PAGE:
What an interesting phrase: “In the Flow.” These days it is used to explain some great psychedelic high in a movie cast with characters doped up and checked out. Or you’ll find it in reference to an especially loquacious portion of a rap song. But, I’ll give the credit for its current meaning in my life to my friend who owns a mineral shop in Kauai. She used it in conversation the other day saying about a person she’d introduced me to that “they’re in the same flow we are.”
I spent my last weekend with my friend at the Denver Gem and Mineral show wandering at her side as she purchased inventory for her store. As usual, the experience of being surrounded by so many amazing specimens from the Earth was shear joy, but this time I had a window into the show that, at the risk of sounding cliche, changed my life.
There was the meteroite guy from South Africa who, after inviting us to sit behind his tables to sort through red sugilite, pointed out a stunning piece of flourite sitting on the floor. He pulled a magazine up that had been propped open against the same piece and showed us the photo of the stone. “What better place for a museum quality flourite than the floor?” we chuckled. There was the couple who had quartz clusters bigger than a riding lawnmower and amethyst geodes that wouldn’t fit through the door of my house. We shared potato chips over citrine spheres. There was the opal dealer from Oregon who shared stories about his increasingly rebellious son with a warm smile on his face, or, on second thought, was it the glow coming from the opals?
Here were these vendors sitting on tens of thousands of dollars worth of inventory during hard economic times. Sure we met the cranky ones who had worry lines etched in their face, and we were grateful for the good deals they offered and quality stones they carried, but it was the glowing people we spent hours with. The light through the minerals sparkled in their eyes. They were constantly moving the lamps in their booths to show us the color in the stones. They were absolutely high and in love.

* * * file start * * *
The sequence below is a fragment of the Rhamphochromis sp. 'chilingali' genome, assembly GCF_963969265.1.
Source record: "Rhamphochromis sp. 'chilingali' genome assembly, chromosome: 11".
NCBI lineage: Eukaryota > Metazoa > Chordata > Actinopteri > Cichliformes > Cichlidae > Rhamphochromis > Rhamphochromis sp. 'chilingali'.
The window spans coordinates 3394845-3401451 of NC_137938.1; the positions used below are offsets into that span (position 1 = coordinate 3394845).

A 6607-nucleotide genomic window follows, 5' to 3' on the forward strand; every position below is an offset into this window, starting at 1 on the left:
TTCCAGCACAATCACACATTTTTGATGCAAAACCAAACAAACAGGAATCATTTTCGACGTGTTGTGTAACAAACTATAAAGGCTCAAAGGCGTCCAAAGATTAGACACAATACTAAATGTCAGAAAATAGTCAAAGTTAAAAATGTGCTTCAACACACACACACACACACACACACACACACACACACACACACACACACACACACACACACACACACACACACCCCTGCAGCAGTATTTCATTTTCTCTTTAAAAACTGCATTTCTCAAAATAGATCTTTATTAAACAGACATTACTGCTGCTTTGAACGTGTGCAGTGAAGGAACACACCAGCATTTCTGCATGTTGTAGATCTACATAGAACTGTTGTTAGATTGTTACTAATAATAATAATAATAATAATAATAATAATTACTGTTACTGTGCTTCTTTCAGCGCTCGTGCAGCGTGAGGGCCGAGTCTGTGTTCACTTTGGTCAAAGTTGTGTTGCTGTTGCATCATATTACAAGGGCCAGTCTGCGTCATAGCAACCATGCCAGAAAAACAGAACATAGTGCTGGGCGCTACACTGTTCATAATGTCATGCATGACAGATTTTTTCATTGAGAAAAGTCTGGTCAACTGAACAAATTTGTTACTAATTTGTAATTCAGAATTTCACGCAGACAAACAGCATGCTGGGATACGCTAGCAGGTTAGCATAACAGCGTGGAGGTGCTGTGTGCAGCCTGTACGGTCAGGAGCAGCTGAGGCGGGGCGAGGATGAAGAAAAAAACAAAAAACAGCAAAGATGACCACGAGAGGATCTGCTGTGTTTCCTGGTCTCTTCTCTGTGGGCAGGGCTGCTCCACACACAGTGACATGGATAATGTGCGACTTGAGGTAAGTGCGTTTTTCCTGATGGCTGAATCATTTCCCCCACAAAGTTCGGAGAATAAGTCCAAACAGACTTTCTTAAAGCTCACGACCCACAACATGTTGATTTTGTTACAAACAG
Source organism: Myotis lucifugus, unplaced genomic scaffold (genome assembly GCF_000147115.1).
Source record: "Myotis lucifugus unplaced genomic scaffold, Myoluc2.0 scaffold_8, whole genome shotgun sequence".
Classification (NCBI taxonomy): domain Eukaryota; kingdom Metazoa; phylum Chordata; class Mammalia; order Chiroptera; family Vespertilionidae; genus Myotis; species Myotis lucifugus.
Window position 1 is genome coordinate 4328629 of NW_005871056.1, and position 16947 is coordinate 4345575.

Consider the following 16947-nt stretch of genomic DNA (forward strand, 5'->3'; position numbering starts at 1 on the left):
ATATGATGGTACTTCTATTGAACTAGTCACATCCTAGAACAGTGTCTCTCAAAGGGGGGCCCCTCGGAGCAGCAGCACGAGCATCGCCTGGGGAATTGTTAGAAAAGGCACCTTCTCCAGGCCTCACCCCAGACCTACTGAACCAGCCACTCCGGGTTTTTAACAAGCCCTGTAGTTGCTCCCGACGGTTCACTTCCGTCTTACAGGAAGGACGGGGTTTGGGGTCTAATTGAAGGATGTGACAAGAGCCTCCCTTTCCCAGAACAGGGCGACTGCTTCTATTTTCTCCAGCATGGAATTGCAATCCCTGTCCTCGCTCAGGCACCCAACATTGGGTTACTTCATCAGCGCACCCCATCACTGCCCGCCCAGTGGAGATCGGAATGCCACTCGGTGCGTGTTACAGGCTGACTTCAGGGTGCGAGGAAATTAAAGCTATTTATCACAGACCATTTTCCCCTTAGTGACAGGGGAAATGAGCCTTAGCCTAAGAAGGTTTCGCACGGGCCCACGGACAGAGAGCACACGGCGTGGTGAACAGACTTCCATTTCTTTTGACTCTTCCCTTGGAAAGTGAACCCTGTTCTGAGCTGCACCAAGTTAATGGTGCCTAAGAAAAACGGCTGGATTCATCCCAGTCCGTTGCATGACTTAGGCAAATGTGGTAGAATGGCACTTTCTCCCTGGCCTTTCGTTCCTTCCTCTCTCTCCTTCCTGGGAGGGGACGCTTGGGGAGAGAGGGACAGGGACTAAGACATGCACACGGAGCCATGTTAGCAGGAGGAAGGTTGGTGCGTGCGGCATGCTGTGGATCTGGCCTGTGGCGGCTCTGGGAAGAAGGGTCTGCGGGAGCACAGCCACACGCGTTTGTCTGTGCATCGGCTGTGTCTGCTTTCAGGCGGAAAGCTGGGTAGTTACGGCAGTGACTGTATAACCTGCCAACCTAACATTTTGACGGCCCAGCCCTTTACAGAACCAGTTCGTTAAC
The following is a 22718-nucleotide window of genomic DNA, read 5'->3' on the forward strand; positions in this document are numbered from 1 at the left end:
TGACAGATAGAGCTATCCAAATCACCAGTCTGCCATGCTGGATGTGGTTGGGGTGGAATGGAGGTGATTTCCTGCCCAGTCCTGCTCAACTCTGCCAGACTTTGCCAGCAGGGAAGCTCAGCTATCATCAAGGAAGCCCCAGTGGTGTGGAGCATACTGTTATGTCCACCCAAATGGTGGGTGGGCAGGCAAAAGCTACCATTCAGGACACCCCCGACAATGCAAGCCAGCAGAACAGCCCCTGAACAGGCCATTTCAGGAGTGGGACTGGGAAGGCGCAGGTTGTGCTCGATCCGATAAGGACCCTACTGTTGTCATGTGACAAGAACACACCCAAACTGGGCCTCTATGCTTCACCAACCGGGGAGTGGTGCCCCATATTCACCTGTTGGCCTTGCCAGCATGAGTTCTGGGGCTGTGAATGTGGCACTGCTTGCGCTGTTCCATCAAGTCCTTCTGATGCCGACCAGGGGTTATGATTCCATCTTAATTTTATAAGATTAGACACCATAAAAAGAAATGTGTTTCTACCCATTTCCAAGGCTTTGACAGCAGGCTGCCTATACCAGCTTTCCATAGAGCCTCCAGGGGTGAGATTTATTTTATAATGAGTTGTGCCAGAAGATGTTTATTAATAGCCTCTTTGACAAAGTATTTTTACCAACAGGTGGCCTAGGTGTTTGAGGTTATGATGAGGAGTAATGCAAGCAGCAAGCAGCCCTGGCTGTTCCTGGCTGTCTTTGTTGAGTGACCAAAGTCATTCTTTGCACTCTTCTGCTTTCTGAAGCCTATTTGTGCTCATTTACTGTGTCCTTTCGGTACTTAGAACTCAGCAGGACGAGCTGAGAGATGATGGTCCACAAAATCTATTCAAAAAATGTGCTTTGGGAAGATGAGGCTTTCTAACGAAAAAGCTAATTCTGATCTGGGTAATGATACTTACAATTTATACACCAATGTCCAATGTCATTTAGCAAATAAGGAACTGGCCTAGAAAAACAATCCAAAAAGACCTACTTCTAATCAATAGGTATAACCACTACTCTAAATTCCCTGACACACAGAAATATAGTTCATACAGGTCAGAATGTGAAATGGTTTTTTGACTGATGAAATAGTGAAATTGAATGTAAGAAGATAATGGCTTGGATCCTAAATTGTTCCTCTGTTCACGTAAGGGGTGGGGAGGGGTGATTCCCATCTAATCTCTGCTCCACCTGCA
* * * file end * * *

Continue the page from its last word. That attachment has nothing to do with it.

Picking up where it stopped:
My friend and I debated as to if these stones could be considered a “luxury item” or not. I felt so because if I were living off the land I would live well, but not have access to aquamarine from Nepal. She disagreed because even when she was a poor student she spent her money on stones. They offer as much sustenance to her as the tomatoes in my garden do to me. Point well taken.
Regardless of if the minerals are a necessity or not, there is a fabulous culture surrounding them. All these people loving what they do, allowing precious stones and money to flow in and out of their lives like a fresh breeze, traveling the globe either literally or through contact with the stones, and living well while they do it. It was truly infectious. Maybe I’ll quit my day job and hit the road?
Here are some journey question ideas in regards to the article “In the Flow”… Remember to be kind and gentle with yourself in this inquiry. There is no judgement, no right or wrong… just your invaluable experience …
1. Can I recognize when others are in the flow of creation?
2. What does it feel like to observe and how is it when I experience it myself?
3. If I recognize this movement in the world, when was my most recent experience of it?
4. If I can’t observe or experience this, what are the blocks to me doing so?
5. What is my definition of “In the Flow”? How does it taste, feel, look, sound, etc.?